It's supposed to be a long, cold and nasty winter this year if you believe the Farmer's Almanac.  That's just what Alberta Forestry officials are hoping for.

Photo courtesy of Alberta Forestry: Female mountain pine beetle constructing a maternal gallery. Once mated, she will lay eggs in small niches along the walls of the gallery.

The battle against Mountain Pine Beetle has been a long one.  Our mild winters over the past few years have allowed the Mountain Pine Beetle population in the province to rise and become harder to manage.

Mountain Pine Beetle is a species of Bark Beetles, that unlike the rest of their creepy-crawly family, target healthy trees in our forests and have damaging effects on overall forest health.

Caroline Whitehouse is a Forest Health Specialist with Alberta Forestry and she says the recent cold has most likely done some good, but it still needs to get colder, and it needs to stick around.

"It definitely would have caused a certain amount of mortality in the population." Whitehouse adds "The effect is also variable depending on the population numbers themselves." This means in areas like northern Alberta the numbers might not change all that much, however here in the south and more specifically the K Country region could see Beetle Larvae mortality increase over the winter.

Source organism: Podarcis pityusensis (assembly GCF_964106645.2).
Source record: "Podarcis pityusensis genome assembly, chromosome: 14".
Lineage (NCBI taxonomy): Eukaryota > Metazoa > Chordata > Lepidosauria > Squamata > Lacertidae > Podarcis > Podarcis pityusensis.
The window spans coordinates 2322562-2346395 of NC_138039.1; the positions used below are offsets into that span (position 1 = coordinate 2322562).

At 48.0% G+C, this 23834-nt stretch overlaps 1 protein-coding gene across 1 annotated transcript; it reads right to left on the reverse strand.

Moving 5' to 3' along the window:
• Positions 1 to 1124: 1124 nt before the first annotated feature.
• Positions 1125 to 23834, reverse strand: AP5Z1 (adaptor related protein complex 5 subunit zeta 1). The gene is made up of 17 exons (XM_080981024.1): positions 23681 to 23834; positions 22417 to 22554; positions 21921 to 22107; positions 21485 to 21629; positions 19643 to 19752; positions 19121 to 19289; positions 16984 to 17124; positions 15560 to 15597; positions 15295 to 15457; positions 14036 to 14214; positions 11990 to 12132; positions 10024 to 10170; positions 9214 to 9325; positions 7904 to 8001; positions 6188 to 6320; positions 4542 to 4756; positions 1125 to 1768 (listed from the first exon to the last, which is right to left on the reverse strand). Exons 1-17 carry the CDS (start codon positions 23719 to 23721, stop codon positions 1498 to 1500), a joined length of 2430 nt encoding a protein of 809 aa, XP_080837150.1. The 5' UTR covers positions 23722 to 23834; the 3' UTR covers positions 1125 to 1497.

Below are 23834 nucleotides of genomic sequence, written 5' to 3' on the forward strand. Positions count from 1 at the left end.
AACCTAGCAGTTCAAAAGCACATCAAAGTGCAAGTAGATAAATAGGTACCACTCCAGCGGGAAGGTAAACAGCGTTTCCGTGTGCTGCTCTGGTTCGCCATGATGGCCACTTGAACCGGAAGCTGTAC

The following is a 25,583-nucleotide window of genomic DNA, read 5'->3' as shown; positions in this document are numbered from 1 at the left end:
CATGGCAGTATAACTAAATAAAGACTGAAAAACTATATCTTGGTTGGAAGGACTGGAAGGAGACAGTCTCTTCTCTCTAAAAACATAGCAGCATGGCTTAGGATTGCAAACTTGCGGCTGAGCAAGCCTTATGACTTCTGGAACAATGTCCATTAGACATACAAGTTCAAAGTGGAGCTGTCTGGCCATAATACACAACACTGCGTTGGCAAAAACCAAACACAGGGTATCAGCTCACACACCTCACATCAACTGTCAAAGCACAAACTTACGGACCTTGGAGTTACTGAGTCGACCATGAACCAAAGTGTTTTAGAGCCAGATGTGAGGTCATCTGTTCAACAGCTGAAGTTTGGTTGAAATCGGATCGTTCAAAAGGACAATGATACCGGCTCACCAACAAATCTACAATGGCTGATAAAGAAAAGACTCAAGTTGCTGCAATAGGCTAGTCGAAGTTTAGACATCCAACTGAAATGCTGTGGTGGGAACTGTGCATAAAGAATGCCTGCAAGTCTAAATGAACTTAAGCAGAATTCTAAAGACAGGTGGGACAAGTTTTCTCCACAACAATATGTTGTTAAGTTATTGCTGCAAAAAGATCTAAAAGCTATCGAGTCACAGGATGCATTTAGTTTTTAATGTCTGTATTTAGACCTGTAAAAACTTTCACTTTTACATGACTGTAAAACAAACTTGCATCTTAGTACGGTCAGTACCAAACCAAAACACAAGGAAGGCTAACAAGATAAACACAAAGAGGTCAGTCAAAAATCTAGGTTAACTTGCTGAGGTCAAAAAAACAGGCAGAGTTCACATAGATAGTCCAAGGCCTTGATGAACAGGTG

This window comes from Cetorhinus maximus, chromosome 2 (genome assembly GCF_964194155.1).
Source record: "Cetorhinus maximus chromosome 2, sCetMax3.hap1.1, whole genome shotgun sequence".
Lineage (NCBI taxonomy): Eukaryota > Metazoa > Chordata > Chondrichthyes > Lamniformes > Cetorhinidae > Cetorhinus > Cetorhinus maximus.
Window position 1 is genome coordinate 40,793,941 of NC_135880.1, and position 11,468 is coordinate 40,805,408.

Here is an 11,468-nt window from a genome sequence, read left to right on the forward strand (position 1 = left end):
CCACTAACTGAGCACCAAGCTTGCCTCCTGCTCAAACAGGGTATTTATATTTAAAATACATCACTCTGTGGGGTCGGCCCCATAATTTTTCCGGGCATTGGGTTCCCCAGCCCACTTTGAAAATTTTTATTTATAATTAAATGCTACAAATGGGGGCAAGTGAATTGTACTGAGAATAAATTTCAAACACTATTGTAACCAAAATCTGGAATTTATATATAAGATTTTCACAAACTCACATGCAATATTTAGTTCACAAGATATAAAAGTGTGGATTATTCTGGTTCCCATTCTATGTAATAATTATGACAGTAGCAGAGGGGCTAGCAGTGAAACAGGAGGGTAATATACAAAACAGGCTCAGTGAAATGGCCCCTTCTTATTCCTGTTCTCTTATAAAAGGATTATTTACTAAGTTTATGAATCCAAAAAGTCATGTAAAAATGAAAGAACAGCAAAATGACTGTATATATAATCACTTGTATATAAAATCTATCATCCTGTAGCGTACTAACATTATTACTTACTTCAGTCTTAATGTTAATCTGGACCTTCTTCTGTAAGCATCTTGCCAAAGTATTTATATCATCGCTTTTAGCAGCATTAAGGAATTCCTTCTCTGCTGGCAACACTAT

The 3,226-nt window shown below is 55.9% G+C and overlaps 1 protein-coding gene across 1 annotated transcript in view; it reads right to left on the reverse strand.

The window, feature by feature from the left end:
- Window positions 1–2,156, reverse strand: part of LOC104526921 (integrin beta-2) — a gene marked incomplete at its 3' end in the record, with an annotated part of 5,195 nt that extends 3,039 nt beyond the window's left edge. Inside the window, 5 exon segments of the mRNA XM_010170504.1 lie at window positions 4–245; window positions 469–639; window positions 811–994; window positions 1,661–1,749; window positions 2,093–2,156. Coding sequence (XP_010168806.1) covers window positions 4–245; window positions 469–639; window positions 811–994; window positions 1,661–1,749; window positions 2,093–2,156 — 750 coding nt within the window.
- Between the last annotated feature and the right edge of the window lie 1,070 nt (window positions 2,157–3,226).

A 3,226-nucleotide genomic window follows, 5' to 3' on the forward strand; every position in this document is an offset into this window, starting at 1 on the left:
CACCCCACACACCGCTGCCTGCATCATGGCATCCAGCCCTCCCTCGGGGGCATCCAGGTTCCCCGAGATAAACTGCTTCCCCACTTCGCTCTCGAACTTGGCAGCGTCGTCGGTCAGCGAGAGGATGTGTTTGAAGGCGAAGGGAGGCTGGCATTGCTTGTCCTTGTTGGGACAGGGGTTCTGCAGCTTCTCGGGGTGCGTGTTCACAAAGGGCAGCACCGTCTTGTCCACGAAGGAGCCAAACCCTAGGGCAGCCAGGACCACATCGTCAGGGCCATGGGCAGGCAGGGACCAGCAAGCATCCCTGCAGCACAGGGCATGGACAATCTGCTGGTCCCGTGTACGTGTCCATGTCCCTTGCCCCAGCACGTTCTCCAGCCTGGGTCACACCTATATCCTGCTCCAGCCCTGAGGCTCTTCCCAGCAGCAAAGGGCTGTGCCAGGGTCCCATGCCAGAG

Whitehouse says for the cold weather to really help out it would need to get as cold as -35 and below as the Mountain Pine Beetles actually create and produce their own antifreeze to survive harsh winters.

"They survive by producing and storing a natural antifreeze, and it's this antifreeze that helps to keep the larvae (that's the life form that beetles spend the winter in) alive."

The beetles are known to start producing their natural antifreeze in late fall and hit their peak cold tolerance in January.  This means the cold weather would really have to last until Feb. or Mar. to make a big impact.

Kananaskis Country and forests all over southern Alberta have always had Mountain Pine Beetles in some numbers, but the biggest problem is the growing numbers in forests to the North.

The next time the temperature dips and you need a silver lining, think of the Pine Beetles creeping and crawling and then be thankful for our winter!

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Photo courtesy of Alberta Forestry: Lodgepole pine tree with pitch tubes surrounding mountain pine beetle entry holes